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A roster of natural fibers

Overview of natural fibers.

Roster of natural fibers

By Erin Volheim



In 2004, Phyllostachys pubescens, Moso bamboo was specifically planted in China for market as a textile fiber. It’s a woody grass that is easy to grow organically. It already has so many human and wildlife uses, yet makes a wonderful fabric as well. Bamboo has anti-bacterial properties and provides around 98 percent UV protection. It is highly breathable in hot weather and also keeps you significantly warmer in the cold. Bamboo is crushed and pulped and then its natural cellulose, which contains the bamboo “kun”, is extracted to make fiber. Some feel that it is a more sustainable replacement for cotton in the future.


It is a soft, strong and versatile fabric made from wood pulp. It’s biodegradable, simulates silk or suede, and is wrinkle resistant. While the process of Lyocell production consumes few other resources, it appears to be energy intensive. It was first commercially produced in 1993.


Archaeologists searching caves in Mexico found bits of cotton bolls and pieces of cotton cloth that proved to be at least 7,000 years old. They also found that the cotton itself was much like that grown in America today. In the Indus River Valley in Pakistan, cotton was being grown, spun and woven into cloth around 3,000 years BC. By 1500, cotton was known generally throughout the world. Cotton was first spun by machinery in England in 1730. The industrial revolution in England and the invention of the cotton gin in the U.S. paved the way for the important place cotton holds in the world today. Eli Whitney secured a patent on the cotton gin in 1793. The gin (short for engine) could do the work 10 times faster than hand, and made it possible to supply large quantities of cotton fiber to the textile industry.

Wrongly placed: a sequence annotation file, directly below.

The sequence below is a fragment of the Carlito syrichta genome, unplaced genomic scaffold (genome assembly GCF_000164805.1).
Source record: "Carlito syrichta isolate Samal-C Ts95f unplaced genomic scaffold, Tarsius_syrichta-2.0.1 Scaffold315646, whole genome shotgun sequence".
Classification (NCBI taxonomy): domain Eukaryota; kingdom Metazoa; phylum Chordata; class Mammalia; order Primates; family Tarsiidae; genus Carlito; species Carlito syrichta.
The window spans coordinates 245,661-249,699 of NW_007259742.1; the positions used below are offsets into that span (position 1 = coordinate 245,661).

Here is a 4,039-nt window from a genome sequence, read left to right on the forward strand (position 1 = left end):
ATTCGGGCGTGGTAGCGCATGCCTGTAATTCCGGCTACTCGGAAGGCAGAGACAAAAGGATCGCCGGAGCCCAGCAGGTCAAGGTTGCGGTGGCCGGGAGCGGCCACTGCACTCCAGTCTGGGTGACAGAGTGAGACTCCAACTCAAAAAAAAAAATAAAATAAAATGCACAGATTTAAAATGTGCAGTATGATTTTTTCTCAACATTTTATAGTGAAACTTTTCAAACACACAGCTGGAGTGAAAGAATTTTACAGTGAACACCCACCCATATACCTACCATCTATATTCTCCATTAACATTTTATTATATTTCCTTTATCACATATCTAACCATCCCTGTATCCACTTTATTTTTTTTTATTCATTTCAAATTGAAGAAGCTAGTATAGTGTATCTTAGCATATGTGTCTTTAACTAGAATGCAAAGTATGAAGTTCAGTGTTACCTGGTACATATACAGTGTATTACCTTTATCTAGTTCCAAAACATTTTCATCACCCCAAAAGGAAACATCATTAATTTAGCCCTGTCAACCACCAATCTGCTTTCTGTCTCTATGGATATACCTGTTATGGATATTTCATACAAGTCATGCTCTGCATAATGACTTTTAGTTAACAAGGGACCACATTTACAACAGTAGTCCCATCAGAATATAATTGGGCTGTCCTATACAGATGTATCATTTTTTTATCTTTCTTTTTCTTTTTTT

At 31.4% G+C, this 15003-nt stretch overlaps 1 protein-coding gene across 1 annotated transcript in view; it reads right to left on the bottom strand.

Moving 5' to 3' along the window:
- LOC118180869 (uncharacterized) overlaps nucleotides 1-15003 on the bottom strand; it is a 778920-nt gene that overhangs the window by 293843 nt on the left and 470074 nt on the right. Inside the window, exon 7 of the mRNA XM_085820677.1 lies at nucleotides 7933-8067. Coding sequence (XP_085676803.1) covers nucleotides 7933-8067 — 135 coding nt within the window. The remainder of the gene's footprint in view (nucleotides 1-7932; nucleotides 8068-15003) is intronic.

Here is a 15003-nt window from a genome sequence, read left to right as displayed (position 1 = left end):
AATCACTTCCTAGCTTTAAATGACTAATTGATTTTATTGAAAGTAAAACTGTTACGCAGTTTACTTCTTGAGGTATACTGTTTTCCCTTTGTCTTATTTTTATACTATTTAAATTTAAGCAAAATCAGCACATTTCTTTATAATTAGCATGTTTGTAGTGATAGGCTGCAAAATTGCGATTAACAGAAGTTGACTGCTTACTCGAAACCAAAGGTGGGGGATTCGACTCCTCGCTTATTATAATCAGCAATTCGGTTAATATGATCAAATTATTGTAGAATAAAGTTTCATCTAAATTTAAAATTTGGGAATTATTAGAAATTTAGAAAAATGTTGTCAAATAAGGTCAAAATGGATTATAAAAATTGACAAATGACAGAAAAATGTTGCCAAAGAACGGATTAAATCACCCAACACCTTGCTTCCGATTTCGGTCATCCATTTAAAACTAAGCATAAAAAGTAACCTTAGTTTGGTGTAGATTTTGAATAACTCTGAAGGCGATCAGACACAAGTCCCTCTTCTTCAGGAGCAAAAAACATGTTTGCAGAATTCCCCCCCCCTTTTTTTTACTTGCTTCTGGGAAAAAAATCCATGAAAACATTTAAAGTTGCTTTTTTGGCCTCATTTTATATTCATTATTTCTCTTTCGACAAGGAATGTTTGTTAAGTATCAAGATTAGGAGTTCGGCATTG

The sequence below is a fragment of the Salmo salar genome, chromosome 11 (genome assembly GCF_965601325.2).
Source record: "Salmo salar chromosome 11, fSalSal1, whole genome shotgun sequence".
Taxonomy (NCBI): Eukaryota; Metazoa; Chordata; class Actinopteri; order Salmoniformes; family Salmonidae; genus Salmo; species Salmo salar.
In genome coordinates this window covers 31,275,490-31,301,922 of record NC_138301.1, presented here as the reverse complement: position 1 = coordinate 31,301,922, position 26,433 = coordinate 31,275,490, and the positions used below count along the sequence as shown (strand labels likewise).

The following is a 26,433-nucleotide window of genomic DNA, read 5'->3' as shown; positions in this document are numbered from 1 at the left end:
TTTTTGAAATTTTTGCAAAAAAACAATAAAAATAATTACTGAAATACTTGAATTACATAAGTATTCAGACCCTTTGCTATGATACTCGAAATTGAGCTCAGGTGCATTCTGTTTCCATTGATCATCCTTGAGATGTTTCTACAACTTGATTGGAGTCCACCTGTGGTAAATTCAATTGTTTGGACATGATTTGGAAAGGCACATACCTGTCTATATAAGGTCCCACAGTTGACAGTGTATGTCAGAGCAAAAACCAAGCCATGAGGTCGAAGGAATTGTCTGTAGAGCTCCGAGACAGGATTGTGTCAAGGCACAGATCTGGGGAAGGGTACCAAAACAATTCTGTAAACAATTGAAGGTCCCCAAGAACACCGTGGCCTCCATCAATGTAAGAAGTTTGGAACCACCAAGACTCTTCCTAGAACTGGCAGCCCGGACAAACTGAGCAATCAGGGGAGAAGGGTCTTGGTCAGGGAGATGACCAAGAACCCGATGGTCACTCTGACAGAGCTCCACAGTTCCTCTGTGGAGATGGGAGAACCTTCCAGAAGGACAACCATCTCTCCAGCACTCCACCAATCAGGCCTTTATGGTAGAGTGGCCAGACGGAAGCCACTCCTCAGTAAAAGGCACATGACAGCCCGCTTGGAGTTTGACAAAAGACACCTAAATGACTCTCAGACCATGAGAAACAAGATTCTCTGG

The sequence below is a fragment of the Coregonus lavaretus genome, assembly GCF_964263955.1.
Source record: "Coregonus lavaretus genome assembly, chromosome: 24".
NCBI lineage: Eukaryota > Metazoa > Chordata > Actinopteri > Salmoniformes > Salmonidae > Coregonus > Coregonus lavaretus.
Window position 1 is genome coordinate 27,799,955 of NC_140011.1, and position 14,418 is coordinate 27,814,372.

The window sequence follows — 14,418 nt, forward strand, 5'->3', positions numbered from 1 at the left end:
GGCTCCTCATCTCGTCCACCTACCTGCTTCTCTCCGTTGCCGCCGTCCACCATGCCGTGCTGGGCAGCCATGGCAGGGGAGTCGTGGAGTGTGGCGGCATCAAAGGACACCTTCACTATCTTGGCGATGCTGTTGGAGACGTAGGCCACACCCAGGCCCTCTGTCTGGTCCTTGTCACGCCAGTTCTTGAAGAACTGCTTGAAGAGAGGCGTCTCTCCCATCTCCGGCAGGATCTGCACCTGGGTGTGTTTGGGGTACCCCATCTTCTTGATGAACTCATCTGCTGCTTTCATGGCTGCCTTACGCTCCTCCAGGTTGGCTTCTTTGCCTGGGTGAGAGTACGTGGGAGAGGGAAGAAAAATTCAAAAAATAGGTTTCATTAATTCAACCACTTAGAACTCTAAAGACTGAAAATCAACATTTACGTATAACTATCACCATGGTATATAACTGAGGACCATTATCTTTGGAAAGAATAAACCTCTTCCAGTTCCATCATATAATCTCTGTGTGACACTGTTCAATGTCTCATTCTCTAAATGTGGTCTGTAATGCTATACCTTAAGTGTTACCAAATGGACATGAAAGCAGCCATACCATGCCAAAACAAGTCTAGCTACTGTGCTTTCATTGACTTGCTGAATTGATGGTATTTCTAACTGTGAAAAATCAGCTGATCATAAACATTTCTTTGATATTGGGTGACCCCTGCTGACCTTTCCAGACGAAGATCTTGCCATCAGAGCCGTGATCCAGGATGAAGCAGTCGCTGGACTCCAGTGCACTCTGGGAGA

Like human civilizations, the story of wool begins in Asia Minor during the Stone Age about 10,000 years ago. Primitive folks living in Mesopotamia used sheep for three basic needs: food, clothing and shelter. Later on they learned to spin and weave, and woolen items became part of the riches of Babylon. The warmth of wool clothing, and the mobility of sheep, allowed people to migrate far beyond the warm climate of Mesopotamia.

Sheep thrive in most nations of the world, often in rough, barren ranges or high altitudes where other animals cannot survive because of lack of vegetation. Sheep fill our food and fiber needs today just as they have for centuries.


The use of Cannabis sativa as a textile goes back more than 6,000 years. China has an unbroken history of hemp textile production dating from 4,500 B.C. with the spread to Asia around 1,000 B.C. and reaching Europe around 800 BC. Up to the 1920’s, 80 percent of domestic clothing was made from hemp textiles. During the 1930’s, propaganda created by companies with vested interest in petroleum-based synthetic textile and powerful lumber barons saw hemp as a threat to their business. During WWII, supplies of hemp from the East were being cut off, so American farmers were encouraged to grow hemp for military use under the banner “Hemp For Victory.” Licenses were subsequently revoked after the war.